Thief is a much needed revival of the Thief series, which many fans of the franchise will take with open arms. It may not be the Thief 4 that many fans were hoping for, but it does however show some of the capabilities of the Xbox One, in particular relation to the appearance of lighting and shadows within the game, which forms a large proportion of the gameplay mechanics.
Stealth is the core mechanic behind the title as you play as master thief Garrett, a mysterious character who plays a role similar to Robin Hood, stealing from the rich but for his own gain. The plot doesn’t really thicken much more, other than what you already know from the start. The only other addition to the storyline is that there’s some bad guy who goes by the name of ‘The Baron’ is out to stop your stealing ways and a suspicious journey as you learn about your former apprentice Erin.
Set within a dark city that reassembles Dishonored’s Dunwall, the settlement is crawling with disease known as ‘The Gloom’. The city is in turmoil and you’ll come across citizens who are sick and regularly refer to the plague and the harshness taking over the city. It’s what you come to expect from the plague, as the rich prosper and the poor are left to deal with the burden of it. It might seem harsh, but Garrett is left to witness and walk on by as a bystander, as he has more important matters to deal with, one of them being the rich.
Initially, the game does start off slow for the first half hour or so, but once you get past the prologue section, the action really starts to pick up as you’re let off into the city to explore and complete quests. If you have the patience for it, the game can be very rewarding for a stealth game, especially for fans of the franchise or genre who have been waiting a long time to get stuck into some Thief action once again.
The game is divided into chapters for the main story, which take place across various parts of the city. After completing a chapter, you’re then returned to your hideout in the tower where you can look at your collection of stolen items and various documents you’ve happened to come by on your travels. Thief offers players some freedom, but it’s not quite on the scale of a Mirror’s Edge free running experience, but rather shoot a rope arrow at the glowing spot and you’ll be able to climb up to a ledge to gain some additional loot or access to a secret room.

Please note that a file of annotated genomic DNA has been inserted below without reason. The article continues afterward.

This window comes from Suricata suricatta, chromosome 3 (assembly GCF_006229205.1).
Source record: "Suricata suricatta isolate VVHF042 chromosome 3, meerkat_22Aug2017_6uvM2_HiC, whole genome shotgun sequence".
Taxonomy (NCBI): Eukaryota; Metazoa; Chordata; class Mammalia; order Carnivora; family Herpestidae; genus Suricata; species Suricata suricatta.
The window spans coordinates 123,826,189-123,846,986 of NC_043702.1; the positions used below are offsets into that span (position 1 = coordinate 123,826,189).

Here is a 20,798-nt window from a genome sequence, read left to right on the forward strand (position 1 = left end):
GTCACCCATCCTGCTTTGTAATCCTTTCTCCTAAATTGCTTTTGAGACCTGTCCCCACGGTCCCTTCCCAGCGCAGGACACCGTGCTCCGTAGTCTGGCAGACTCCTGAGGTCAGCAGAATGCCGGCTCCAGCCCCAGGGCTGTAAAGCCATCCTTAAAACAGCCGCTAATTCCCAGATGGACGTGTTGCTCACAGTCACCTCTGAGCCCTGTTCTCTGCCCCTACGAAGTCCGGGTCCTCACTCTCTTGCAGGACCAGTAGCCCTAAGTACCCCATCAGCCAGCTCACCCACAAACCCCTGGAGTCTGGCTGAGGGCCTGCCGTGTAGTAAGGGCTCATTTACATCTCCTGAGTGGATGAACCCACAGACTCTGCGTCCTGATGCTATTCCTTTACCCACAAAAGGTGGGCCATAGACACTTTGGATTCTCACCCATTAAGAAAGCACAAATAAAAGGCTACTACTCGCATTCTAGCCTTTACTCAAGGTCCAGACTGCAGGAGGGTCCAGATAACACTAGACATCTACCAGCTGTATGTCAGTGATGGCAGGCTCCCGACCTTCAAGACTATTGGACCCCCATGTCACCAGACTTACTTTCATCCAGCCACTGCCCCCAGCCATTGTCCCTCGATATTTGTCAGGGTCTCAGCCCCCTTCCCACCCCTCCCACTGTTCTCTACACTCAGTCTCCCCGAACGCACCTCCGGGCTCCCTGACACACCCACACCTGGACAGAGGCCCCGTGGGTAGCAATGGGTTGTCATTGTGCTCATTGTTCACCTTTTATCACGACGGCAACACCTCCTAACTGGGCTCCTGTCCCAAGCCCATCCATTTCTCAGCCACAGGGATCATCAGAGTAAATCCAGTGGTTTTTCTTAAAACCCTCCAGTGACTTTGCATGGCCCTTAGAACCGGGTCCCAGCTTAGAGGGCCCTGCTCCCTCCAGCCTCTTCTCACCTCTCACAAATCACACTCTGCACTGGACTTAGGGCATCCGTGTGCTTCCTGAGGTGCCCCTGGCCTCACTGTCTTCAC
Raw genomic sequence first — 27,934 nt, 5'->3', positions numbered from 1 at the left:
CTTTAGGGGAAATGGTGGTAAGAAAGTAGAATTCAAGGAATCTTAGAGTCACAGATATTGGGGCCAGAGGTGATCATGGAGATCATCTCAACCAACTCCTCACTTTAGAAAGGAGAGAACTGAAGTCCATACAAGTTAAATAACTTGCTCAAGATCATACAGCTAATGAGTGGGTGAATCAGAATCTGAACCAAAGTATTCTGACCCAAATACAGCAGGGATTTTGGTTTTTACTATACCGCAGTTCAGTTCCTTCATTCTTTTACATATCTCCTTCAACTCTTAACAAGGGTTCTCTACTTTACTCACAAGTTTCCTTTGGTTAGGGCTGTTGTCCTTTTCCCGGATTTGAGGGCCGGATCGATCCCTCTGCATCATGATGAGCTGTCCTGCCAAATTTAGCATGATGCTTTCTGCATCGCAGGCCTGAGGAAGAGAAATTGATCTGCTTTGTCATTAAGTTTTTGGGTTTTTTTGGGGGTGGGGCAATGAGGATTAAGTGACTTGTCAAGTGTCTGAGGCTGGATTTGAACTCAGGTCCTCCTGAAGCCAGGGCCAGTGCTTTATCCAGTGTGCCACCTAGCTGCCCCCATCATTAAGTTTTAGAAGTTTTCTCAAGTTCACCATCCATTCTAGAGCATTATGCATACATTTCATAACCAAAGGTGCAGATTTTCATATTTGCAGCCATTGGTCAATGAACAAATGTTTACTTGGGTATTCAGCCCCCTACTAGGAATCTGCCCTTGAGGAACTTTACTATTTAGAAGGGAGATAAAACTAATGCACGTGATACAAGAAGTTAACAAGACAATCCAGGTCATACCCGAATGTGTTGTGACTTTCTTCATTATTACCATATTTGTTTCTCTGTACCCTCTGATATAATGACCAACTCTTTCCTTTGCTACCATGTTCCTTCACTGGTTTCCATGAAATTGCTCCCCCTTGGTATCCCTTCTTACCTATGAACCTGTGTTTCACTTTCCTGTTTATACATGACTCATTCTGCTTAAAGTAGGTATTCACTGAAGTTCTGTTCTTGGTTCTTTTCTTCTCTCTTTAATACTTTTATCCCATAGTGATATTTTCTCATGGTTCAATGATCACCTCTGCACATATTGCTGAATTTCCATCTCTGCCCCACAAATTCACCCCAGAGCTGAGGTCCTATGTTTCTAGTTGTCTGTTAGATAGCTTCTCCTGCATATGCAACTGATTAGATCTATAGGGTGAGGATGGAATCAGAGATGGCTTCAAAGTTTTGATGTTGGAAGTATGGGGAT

There are plenty of secrets to discover within the city and although they’re not always obvious to spot, you can use your focus mode to highlight them if you suspect there’s something nearby. This will display any traps in red and anything else of interest such as items to steal or hidden switches in blue. You also have a focus bar which you can fill by collecting a glowing blue flower, which are scattered all over the city.
Thief’s stealth element comes straight into play as soon as you’re dumped into the grubbiness of the city. Shadows form the largest hiding spot in the game, but the clever level design also allows Garrett to hide above ground on ledges or inside a conveniently placed cupboard ready to pounce out on a passing enemy guard. In addition to this level design, the AI are also well adapted to the environments presented in front of them and will attempt to hunt players down if they catch sight of you. Shadows will always be your best friend and even though that may not seem too realistic, it’s necessary to act as a form of stealth otherwise there just wouldn’t be any at all other than hiding behind a crate.
One of the main issues with the AI though comes in the form of spotting. Very often than not, guards will attempt to chase you if they discover you, but you can lose them inside a cupboard instantly, as they’ll just stand outside the door for a few seconds, and if you’re quick enough you’ll be able to knock them to the ground using the force of the door to hit them down. This method was adopted several times for dealing with detection; in fact I think I even managed to get a triple kill using this method all in one attempt, so it shows a particular flaw in the AI mechanics. Another area to focus on are their walk paths, which are very predictable, therefore making it easy to bypass guards just by watching their patrols for a minute.
In terms of replay value, there is just about enough to keep you playing for around 15+ hours. If you’re a hunter of collectables too, then you’re probably going to spend even longer exploring the city for that last hidden gem. The main story though is very short and you’ll probably only spend at least five or six hours at max, however there are numerous side missions to carry you onwards.
Having only played this title on the Xbox One, there were a few occasional performance issues in relation to the shadow and lighting, which is understandable considering the newness of the hardware and unfamiliarity that this would pose to the developers Eidos Montreal. And then the number of loading screen also hindered the experience.
Overall, Thief manages to capture the majority of the gameplay back from the 1998 title Thief: The Dark Project, but it also injects a shot of liveliness into the experience to give players something fresh. Some of the action goes a little over the top sometimes in a Call of Duty fashion, which is a shame because Thief was never on that scale, but as a first stab in the dark on the Xbox One, it isn’t a bad attempt. Think of this as a learning curve ready for future titles in the series, whenever that will arrive that is.
- The harshness of the city is portayed well
- Plenty to build on for future Thief titles
- Good level design
- Too many loading screens
- Short main story
- Performance issues